Any one that is familiar with the subject of the Loch Ness Monster will know about the "Surgeon's Photograph" taken in April 1934 by Kenneth Wilson. In fact, the image this blog uses is an artist's impression of what may have been seen that day.
Or so it would seem to be Nessie but since the publication of "Nessie: The Surgeon's Photograph Exposed" in the 1990s by David Martin and Alastair Boyd everyone seems to have accepted it is a hoax and moved on.
As good a piece of investigative journalism as it is, some questions still nag in my mind and we will visit these as this blog progresses. But today I wish to focus on the second less well known picture associated with this event. The picture is reproduced below.
Now in the expose book this photograph is mentioned in a little detail. The story is that Wilson took four exposures to Ogston's the Chemist in Inverness for development. Two plates showed something and the others did not. The Daily Mail was offered both but bought only the first for publication. The second plate was not collected by Wilson and Mr. Morrison the chemist allegedly destroyed it but kept a print in his wallet for 20 years until it was published by Constance Whyte in her "More Than a Legend" book in 1957. It also seems that even the print is now lost from Whyte's collection and we do not even know what the original uncropped image looks like and any speculation about what is in that uncropped image remain only speculation which can be interpreted either way according to one's bias so I will say nothing further on that.
There are two things that need to be answered in my opinion. The first is the fact that Wilson took the undeveloped plates at all to be developed by a chemist who was not in on the alleged plot (the book makes no allegation on this point). Logic would dictate that to make sure the whole elaborate plot was successfully recorded on the negative, the development process also had to be done covertly so as to make sure the image was just right. It does not make sense to trust the final stage of the hoax to a third party who cannot be trusted. This leaves a question mark on the alleged modus operandi of the hoaxers. Furthermore, we are told that Wetherell destroyed the model after taking the pictures with no recourse to taking them again if the plates did not turn out well by their untrusted third party chemist!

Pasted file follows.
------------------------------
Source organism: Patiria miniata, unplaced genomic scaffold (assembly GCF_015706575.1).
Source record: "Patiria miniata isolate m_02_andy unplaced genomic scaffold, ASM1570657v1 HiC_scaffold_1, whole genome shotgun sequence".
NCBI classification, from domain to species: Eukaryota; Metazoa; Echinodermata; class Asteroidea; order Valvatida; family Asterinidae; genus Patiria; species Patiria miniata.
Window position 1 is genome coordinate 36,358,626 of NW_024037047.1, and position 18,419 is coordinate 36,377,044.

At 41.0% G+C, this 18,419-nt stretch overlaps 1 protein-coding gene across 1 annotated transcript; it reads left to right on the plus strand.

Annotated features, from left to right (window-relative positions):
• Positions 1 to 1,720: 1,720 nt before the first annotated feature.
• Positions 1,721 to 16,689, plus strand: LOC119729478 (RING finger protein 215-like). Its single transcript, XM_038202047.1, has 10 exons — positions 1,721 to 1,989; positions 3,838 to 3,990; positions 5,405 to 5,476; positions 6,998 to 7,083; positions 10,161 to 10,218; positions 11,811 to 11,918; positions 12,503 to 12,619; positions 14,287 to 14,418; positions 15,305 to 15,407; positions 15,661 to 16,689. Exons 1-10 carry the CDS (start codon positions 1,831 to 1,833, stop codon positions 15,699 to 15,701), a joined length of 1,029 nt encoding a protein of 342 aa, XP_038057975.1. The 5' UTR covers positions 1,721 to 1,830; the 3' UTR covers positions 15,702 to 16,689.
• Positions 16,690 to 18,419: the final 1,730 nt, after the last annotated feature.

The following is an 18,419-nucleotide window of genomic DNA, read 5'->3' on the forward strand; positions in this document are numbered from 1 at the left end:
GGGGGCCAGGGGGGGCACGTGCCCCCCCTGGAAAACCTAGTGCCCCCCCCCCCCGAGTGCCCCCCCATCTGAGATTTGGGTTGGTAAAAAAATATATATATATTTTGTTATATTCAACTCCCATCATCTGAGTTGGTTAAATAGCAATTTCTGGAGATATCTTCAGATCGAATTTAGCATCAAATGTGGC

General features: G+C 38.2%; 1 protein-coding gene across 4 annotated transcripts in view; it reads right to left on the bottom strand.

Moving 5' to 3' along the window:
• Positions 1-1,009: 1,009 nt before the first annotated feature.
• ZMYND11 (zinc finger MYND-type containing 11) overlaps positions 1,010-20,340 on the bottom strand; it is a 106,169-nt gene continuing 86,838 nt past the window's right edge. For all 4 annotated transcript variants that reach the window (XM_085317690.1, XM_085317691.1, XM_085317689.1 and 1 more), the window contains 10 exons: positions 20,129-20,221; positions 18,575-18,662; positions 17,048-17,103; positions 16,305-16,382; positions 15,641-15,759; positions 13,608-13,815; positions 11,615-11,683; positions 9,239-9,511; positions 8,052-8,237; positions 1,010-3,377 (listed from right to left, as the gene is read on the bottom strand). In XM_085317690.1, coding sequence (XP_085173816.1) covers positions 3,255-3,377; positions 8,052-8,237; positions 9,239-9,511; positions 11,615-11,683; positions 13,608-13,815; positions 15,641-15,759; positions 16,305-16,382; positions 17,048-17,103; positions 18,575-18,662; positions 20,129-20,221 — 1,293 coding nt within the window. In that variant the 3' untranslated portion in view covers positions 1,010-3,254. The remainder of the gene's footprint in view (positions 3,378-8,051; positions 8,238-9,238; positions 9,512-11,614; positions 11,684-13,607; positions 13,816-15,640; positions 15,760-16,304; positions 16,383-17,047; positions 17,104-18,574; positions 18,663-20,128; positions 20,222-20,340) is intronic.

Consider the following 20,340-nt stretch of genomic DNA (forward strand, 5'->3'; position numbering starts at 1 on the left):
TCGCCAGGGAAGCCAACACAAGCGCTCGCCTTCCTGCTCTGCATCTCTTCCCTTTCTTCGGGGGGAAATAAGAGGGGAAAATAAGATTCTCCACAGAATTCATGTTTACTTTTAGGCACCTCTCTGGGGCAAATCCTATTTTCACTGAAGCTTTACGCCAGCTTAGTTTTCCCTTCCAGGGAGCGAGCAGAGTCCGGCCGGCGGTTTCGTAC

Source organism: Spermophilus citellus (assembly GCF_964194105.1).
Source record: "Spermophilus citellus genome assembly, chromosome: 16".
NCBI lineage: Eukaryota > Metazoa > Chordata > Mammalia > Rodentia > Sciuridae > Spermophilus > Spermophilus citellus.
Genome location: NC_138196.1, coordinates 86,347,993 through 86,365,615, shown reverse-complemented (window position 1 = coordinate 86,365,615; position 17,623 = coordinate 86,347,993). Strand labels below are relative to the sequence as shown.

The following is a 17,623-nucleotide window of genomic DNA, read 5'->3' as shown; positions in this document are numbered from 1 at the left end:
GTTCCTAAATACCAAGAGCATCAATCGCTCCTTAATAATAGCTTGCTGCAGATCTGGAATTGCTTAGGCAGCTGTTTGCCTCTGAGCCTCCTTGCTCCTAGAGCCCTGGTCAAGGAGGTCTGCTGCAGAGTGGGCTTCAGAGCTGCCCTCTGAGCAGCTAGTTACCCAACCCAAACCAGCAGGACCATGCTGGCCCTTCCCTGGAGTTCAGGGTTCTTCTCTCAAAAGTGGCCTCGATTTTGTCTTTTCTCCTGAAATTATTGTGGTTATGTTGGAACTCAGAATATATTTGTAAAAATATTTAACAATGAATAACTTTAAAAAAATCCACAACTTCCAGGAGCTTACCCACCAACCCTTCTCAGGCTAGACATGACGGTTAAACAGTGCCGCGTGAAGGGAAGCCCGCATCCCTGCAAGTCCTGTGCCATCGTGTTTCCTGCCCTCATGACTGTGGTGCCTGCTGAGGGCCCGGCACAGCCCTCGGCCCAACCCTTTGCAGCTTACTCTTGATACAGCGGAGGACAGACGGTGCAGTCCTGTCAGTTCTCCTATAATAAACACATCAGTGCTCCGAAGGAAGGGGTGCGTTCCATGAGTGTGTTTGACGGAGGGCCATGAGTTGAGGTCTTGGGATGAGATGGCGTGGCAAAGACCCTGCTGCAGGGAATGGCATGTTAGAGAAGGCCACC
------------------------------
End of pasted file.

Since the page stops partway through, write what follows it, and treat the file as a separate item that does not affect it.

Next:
Secondly, and more importantly, is the way the book treats the second photograph. It is summarily dismissed as having nothing to do with the first photograph, looks nothing like the first "creature" and the wave formation looks different and so on.
But one senses that the book struggles a bit here and an imaginary lawyer defending the Surgeon's Photo would have a field day with this. After all, the natural question to ask is "What did Christian Spurling say about the second photo?". Readers may recall that Christian Spurling was the main character in the expose book who confessed that the whole thing was a hoax he took part in with his step-father Marmaduke Wetherell.
Okay, so Alastair Boyd and David Martin would have asked him about the second photograph. It is unthinkable that they would not have asked him about it in their five hour visit. They knew the second photograph was part of the story and it is a certainty they asked about it. What does the book say that Spurling said about the second photograph? The answer is not a word. If Spurling had said it was a fake too then the authors would certainly have mentioned it in their dismissal of it.
They do not and I put it to you, readers, that the reason Spurling is not quoted as saying it was a fake was because he knew nothing about it. But he was involved in the plot - how could he not have known about it if he was the one who made the fake model? After all, it was one of the four negatives submitted by Wilson for development. How did it come to appear on the plates when the toy submarine with a fake head and neck on top clearly could only produce the first more famous picture? Did the plotters produce a second fake monster in the act of submerging? That is the main question. If Spurling's story is correct, there should be no second photograph so we have a slight conundrum here.
Until we can get to the bottom of the story of the second photograph, I will accept Alastair Boyd has got it right ... but I still have this nagging feeling!
We'll visit this famous story again in later blogs.